Re: Multi-path QUIC Extension Experiments

Yunfei Ma <> Wed, 22 September 2021 02:43 UTC

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From: Yunfei Ma <>
Date: Tue, 21 Sep 2021 19:43:03 -0700
Message-ID: <>
Subject: Re: Multi-path QUIC Extension Experiments
To: Spencer Dawkins at IETF <>
Cc: Christian Huitema <>, Robin MARX <>, Roberto Peon <>, Yunfei Ma <>, =?UTF-8?Q?Mirja_K=C3=BChlewind?= <>, "matt.joras" <>, =?UTF-8?B?5p2O5oyv5a6H?= <>, "Charles 'Buck' Krasic" <>, "lucaspardue.24.7" <>, Lars Eggert <>, quic <>, Qing An <>, Yanmei Liu <>
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Dear Spencer,

Thanks for your comments. To achieve real performance gain, it might take
you to design some "smart" algorithms depending on what you are working on,
but what we were hoping to understand in the earlier experiment was what
basic features we should include to enable a larger design space. In other
words, the algorithm may be more complex and flexible, but the protocol
feature that enables it is simple and independent of the algorithm, like
the QoE_Control_Signal frame defined in draft-liu. Just like what has been
pointed out by Christian, it solves the problem of how to close the
asymmetric knowledge gap between a client and a server. The "knowledge
sharing" mechanism can definitely go beyond our early experiments. I think
the power-saving use case you just mentioned serves as another example
where such a knowledge sharing mechanism can help.


On Tue, Sep 21, 2021 at 12:14 PM Spencer Dawkins at IETF <> wrote:

> Hi, Christian,
> On Tue, Sep 21, 2021 at 1:31 PM Christian Huitema <>
> wrote:
>> On 9/21/2021 9:37 AM, Spencer Dawkins at IETF wrote:
>> > I have been maintaining a collection of various goals for path selection
>> > (most recently, in
>> >
>> ).
>> > It's not a short list.
>> >
>> > If we're also including user preferences that would include knowing the
>> > difference between cellular connections that are metered, cellular
>> > connections that are unmetered but being throttled, and cellular
>> > connections that are unmetered and unthrottled, and cross-matching them
>> > with wifi connections that are likely to work better than cellular
>> > connections vs. wifi connections that are only intermittently performing
>> > well, that's not a small amount of complexity.
>> This leads to the problem of asymmetric knowledge between client and
>> server. On the client, applications can use system APIs and user
>> preferences to identify which connections are "metered, cellular
>> connections that are unmetered but being throttled, and cellular
>> connections that are unmetered and unthrottled." But the server side
>> does not know that. Yet in many scenarios most of the traffic volume
>> originates from the server, and the scheduling choices of the server may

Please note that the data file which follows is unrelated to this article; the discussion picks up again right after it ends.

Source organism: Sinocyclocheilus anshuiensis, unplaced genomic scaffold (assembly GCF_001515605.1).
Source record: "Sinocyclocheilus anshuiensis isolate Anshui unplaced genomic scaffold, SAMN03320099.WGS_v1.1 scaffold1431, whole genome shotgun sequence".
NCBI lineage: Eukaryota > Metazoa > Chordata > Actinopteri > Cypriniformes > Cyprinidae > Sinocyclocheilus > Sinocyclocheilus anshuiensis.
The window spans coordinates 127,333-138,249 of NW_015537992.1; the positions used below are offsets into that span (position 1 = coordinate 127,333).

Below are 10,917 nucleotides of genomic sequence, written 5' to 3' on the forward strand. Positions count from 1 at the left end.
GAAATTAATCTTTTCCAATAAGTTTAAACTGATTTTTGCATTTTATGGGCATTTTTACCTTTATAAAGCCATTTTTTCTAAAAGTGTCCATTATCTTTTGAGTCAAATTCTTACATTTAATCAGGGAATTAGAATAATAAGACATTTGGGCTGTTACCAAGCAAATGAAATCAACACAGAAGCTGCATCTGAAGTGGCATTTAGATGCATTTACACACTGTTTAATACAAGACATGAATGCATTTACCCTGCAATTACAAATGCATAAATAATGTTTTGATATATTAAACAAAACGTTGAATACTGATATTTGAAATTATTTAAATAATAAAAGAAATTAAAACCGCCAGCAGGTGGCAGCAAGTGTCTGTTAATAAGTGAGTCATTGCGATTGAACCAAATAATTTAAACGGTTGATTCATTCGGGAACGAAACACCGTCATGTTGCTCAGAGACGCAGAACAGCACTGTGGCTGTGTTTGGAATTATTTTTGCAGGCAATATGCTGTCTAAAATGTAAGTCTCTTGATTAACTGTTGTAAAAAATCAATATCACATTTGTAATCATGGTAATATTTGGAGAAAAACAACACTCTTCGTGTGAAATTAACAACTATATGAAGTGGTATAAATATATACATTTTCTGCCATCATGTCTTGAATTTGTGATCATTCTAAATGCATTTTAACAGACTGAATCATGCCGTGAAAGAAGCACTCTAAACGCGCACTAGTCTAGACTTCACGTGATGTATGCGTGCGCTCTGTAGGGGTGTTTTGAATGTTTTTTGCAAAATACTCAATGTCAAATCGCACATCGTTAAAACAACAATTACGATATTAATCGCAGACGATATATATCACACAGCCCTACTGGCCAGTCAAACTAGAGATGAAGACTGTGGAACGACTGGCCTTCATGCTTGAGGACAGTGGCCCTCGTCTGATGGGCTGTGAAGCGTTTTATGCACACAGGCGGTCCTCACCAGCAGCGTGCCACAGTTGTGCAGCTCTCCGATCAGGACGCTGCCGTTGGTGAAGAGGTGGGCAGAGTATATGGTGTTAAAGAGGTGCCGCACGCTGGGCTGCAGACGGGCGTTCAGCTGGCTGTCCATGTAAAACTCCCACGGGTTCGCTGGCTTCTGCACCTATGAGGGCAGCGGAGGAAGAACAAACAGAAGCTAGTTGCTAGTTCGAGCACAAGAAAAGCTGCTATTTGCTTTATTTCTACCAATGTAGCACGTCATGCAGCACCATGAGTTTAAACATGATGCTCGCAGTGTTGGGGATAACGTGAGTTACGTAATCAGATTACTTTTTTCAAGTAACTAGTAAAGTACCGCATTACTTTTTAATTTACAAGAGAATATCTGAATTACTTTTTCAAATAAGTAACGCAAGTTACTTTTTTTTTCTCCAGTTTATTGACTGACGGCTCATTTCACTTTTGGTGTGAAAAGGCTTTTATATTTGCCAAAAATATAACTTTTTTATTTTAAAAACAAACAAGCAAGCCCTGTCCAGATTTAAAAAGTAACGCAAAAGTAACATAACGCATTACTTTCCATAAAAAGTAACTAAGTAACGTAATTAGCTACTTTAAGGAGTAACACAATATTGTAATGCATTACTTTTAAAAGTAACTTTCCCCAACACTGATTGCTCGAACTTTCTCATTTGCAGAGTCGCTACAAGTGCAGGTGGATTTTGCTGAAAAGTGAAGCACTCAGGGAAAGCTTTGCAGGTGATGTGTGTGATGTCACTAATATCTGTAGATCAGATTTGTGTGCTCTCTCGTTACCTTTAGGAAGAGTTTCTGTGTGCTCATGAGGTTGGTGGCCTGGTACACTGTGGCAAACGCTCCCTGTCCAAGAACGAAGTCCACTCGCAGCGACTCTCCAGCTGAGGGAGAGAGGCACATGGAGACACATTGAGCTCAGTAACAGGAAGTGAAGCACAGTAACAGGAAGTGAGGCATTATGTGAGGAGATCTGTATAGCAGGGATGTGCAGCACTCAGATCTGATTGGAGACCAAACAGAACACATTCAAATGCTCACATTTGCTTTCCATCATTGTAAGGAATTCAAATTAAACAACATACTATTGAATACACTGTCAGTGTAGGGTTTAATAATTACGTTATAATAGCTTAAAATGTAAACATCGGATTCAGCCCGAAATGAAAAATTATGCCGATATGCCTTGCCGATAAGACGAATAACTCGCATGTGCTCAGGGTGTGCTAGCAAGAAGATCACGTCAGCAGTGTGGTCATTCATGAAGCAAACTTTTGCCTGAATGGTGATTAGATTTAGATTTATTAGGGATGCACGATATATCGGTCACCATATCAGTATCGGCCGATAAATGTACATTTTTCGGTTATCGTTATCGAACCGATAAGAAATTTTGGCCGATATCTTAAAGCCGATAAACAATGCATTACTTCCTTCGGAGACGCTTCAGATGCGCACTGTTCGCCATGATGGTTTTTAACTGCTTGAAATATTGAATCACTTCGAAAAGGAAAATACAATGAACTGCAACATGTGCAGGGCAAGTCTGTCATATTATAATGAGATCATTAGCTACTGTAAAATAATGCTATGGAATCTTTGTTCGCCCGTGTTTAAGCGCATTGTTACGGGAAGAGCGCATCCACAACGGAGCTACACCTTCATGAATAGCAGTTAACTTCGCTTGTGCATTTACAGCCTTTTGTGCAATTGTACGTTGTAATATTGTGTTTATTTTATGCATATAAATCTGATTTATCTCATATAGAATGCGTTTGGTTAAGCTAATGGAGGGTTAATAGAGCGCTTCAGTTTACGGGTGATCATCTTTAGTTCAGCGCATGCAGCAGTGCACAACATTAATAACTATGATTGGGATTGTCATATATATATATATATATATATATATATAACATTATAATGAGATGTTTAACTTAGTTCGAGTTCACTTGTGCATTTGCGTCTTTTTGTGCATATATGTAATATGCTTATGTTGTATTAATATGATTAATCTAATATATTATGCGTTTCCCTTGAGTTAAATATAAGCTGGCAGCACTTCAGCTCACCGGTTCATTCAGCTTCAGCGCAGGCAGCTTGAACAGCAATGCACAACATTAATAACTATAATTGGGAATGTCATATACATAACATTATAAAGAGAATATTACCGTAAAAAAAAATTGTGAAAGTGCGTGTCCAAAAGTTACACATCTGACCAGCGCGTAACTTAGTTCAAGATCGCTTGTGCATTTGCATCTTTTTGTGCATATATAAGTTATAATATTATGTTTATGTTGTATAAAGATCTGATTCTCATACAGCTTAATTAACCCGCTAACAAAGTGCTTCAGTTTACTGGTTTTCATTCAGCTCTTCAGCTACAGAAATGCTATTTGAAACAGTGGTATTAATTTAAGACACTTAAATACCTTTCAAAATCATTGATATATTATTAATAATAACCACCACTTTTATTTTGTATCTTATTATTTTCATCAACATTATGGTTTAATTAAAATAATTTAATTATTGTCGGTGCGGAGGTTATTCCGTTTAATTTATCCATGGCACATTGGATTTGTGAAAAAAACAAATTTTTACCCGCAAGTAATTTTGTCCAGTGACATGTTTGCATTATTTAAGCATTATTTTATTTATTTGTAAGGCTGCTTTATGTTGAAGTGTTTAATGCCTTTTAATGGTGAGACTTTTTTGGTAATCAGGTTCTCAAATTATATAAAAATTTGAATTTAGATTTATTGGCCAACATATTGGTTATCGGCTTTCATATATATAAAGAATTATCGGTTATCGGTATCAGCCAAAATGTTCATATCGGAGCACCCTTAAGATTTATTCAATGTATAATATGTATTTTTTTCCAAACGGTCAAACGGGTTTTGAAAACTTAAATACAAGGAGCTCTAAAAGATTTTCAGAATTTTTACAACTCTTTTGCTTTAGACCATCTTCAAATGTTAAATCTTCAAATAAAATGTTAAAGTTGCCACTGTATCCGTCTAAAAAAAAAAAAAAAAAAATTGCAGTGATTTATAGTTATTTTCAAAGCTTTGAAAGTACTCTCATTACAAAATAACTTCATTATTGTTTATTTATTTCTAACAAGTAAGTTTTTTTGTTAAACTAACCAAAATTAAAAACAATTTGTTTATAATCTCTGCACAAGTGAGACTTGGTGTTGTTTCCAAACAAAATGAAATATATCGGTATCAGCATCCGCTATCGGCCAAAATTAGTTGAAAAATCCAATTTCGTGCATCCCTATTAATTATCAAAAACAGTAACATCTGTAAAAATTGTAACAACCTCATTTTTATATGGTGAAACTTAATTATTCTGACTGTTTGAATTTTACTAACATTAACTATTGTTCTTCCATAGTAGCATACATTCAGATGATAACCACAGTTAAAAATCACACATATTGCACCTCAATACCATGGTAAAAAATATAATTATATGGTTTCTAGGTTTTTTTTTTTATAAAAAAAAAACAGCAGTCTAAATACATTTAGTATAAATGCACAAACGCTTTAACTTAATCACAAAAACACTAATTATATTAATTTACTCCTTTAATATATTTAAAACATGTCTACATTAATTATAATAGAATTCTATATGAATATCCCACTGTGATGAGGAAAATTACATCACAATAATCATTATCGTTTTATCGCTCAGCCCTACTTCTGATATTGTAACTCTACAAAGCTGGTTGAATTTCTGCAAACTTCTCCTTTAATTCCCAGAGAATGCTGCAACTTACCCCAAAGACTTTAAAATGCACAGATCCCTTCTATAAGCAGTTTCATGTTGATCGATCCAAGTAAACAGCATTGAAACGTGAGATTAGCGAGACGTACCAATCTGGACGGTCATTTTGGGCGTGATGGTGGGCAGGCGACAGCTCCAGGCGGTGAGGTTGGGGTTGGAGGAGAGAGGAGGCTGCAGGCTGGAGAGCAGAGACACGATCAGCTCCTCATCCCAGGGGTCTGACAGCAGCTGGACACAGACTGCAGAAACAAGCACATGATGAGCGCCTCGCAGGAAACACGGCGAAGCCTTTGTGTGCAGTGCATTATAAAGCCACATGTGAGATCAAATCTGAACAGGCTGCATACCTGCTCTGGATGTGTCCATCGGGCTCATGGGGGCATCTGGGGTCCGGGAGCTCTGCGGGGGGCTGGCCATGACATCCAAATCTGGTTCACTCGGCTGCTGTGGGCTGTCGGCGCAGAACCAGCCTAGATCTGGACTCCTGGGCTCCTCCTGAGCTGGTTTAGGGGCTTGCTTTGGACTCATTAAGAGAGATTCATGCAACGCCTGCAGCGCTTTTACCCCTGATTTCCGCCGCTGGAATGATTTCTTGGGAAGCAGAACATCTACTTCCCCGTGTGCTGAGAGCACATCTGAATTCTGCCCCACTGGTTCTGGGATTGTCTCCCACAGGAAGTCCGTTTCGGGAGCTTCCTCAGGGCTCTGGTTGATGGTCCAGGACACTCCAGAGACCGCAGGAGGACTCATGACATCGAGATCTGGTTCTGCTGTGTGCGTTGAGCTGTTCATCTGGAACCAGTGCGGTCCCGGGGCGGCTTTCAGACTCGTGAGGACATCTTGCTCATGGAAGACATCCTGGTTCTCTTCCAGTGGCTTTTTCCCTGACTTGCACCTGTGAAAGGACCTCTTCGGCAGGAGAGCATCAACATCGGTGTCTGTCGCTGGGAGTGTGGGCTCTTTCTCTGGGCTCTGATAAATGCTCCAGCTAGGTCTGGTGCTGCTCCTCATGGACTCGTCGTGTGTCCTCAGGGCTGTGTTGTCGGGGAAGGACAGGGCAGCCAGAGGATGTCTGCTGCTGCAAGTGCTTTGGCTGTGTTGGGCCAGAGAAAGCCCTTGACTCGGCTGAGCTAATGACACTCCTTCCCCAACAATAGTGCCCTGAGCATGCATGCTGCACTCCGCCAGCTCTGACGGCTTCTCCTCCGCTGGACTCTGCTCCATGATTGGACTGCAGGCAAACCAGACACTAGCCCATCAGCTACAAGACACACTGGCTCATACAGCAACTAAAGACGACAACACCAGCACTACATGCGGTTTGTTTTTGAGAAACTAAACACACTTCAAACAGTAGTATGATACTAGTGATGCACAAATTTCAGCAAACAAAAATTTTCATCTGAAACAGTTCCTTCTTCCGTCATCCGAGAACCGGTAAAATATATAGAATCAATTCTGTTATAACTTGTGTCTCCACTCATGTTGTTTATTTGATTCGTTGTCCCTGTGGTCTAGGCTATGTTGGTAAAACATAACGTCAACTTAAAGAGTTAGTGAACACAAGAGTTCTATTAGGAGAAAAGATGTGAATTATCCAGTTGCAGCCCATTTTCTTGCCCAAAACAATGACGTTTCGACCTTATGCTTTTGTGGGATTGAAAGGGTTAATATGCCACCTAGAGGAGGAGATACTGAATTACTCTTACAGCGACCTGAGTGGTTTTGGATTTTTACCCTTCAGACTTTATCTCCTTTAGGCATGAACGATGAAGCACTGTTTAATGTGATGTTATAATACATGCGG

>> cause increased bills or exhaustion of quotas for the client. Which
>> implies that there should be some way for the client to signal how the
>> server shall consider connection.
> Yes, very much so. My point was that this is complex, and your point about
> asymmetric knowledge is well-taken. The idea that "clients" (UEs) know
> things that "servers" (in this case, UPFs) don't know is also popping up in
> 3GPP ATSSS discussions (for example, in clause 5.32.8 of 3GPP TS 23.501
> V17.1.1):
> *UE-assistance indicator: *This indicator may be provided only when the
> Steering Mode is Load-Balancing. When provided by the network, it indicates
> that (a) the UE may decide how to distribute the UL traffic of the matching
> SDF based on the UE's internal state (e.g. when the UE is in the special
> internal state, e.g. lower battery level), and that (b) the UE may inform
> the UPF how it decided to distribute the UL traffic of the matching SDF. In
> the normal cases, although with this indicator provided, the UE shall
> distribute the UL traffic as indicated by the network.
>> I think this "knowledge sharing" is independent from "application
>> preferences". The work at Ali Baba shows that there is a lot of benefits
>> in incorporating application states in scheduling decisions. For
>> example, if the video streaming application notices that the video
>> buffers are emptying too fast, it might tell the server to start using
>> more bandwidth, even if that means using metered connections. But that
>> application state, "video buffers are emptying", is not the same as the
>> network state, "path 3 is on a metered connection".
> I like this (especially because what you're talking about is meaningful to
> applications and independent of changes in underlying network technologies
> along a path).
>> I don't think that we will be able to fully standardize the way
>> applications pass their preferences. That's why in draft-liu the
>> "QOE_CONTROL_SIGNALS" is mostly used to pass application-defined
>> signals. But we might be able to have a reasonable set of codes (or
>> priorities) explaining the "state of a path", and use that in the
>> "PATH_STATUS" frame.
> You and I have shared the hope that we would be able to describe building
> blocks that applications can use, rather than define new codes every time
> someone comes up with a new way of distributing packets across multiple
> paths, for a while now -
> was based on a discussion we had, and that was submitted last January.
> I hope the QUIC working group's return to multipath discussions gives us a
> chance to make progress on that.
> Best,
> Spencer